If you’ve been thinking in terms of business continuity and disaster recovery being interchangeable, it may be time for you to get a better understanding of the strategies that keep your company viable during a crisis. While some areas are more susceptible to hurricanes, like in Florida or Louisiana, and companies in the Midwest may be more likely to see a tornado destroy their business, any location can be affected by a building fire or a broken water pipe.
Likewise, all companies can be threatened by a cyber security breach that results in the loss of data, reputation and business credit. While you may believe that business continuity and disaster recovery are topics meant more for large, global organizations, you should know that natural disasters aren’t impressed by size, and cyber criminals may see a smaller organization as low-hanging fruit.
What’s the difference between business continuity and disaster recovery?Essentially, business continuity is the plan you have in place to allow business processes to be completed even while in the midst of a natural disaster or cyber attack. By contrast, disaster recovery is your strategy for getting business processes back to normal.
For instance, part of your business continuity plan may be to allow employees that normally work inside your office to work remotely following a natural disaster like a flood. While this allows your company to continue to do business, it’s not your normal working situation.
Disaster recovery is the plan you have in place to bring those remote employees back into headquarters after the initial crisis has passed.
Know the risks. While you may be able to plan for a natural disaster and anticipate which systems might be impacted and how you’ll respond, it may be trickier during a cyber attack to launch straight into a business continuity plan on your way to disaster recovery. There may be a lengthy investigation attached to a cyber security issue, which won’t be the case for a natural disaster.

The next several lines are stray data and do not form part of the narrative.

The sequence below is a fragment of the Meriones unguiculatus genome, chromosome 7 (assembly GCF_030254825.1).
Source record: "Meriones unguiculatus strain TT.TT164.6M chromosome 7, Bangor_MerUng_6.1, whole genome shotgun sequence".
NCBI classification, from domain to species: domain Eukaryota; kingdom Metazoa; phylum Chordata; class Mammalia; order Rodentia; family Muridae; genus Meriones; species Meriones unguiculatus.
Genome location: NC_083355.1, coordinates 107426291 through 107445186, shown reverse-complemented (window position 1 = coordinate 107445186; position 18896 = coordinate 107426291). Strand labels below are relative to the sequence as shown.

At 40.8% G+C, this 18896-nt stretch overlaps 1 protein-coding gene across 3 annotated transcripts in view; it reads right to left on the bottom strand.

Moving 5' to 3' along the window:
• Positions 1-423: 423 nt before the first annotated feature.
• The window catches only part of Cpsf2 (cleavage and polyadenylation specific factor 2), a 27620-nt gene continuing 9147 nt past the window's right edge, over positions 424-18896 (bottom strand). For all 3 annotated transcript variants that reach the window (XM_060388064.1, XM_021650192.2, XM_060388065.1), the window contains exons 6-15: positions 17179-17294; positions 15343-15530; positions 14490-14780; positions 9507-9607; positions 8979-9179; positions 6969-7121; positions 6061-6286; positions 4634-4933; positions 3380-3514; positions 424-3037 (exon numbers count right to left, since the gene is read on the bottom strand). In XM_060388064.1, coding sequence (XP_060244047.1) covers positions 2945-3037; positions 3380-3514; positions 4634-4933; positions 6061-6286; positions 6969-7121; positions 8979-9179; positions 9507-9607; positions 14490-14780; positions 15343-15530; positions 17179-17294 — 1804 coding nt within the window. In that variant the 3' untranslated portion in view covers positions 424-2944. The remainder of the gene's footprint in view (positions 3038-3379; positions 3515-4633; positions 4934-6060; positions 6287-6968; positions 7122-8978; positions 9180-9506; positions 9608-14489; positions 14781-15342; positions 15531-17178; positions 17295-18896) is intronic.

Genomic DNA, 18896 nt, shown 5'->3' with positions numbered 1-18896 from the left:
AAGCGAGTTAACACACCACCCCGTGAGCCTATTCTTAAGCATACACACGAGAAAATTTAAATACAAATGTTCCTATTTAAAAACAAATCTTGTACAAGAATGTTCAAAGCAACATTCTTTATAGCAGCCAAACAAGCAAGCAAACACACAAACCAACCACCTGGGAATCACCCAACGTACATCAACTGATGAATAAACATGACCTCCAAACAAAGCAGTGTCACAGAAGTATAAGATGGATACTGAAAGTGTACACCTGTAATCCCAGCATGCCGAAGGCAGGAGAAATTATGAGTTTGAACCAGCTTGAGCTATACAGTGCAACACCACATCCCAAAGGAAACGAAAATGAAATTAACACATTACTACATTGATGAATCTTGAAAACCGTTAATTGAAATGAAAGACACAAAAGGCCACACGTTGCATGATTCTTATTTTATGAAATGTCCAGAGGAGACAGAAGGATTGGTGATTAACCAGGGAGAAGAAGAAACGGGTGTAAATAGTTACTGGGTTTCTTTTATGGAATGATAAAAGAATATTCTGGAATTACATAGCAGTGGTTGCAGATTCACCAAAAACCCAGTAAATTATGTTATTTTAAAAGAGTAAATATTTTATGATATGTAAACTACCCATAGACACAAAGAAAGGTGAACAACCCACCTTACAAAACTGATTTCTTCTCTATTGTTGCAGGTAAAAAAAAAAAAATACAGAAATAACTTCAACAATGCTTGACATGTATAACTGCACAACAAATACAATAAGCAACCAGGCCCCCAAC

You can run through a checklist that will help you formulate a plan for business continuity:
· Determine the systems, software and networks critical for business operations.
· Examine which types of disasters, including both natural and cyber attacks, could impact the systems, software and networks.
· Identify the third-party partners that are crucial for your operations, and talk with them about their own business continuity strategies.
· In the event that a provider, third-party business partner or other party experiences a natural disaster or a cyber security event, have controls are in place to prevent your processes from being affected.
· Decide whether it may be wise to invest in off-site backup and data servers.
These steps can help you establish a reliable business continuity plan in the event of a disaster. Test your plans with a variety of scenarios so that when an event occurs, your team can quickly execute the business continuity plan.
To leverage the right off-site data backup options or to further discuss business continuity and disaster recovery, contact us at Access Tech.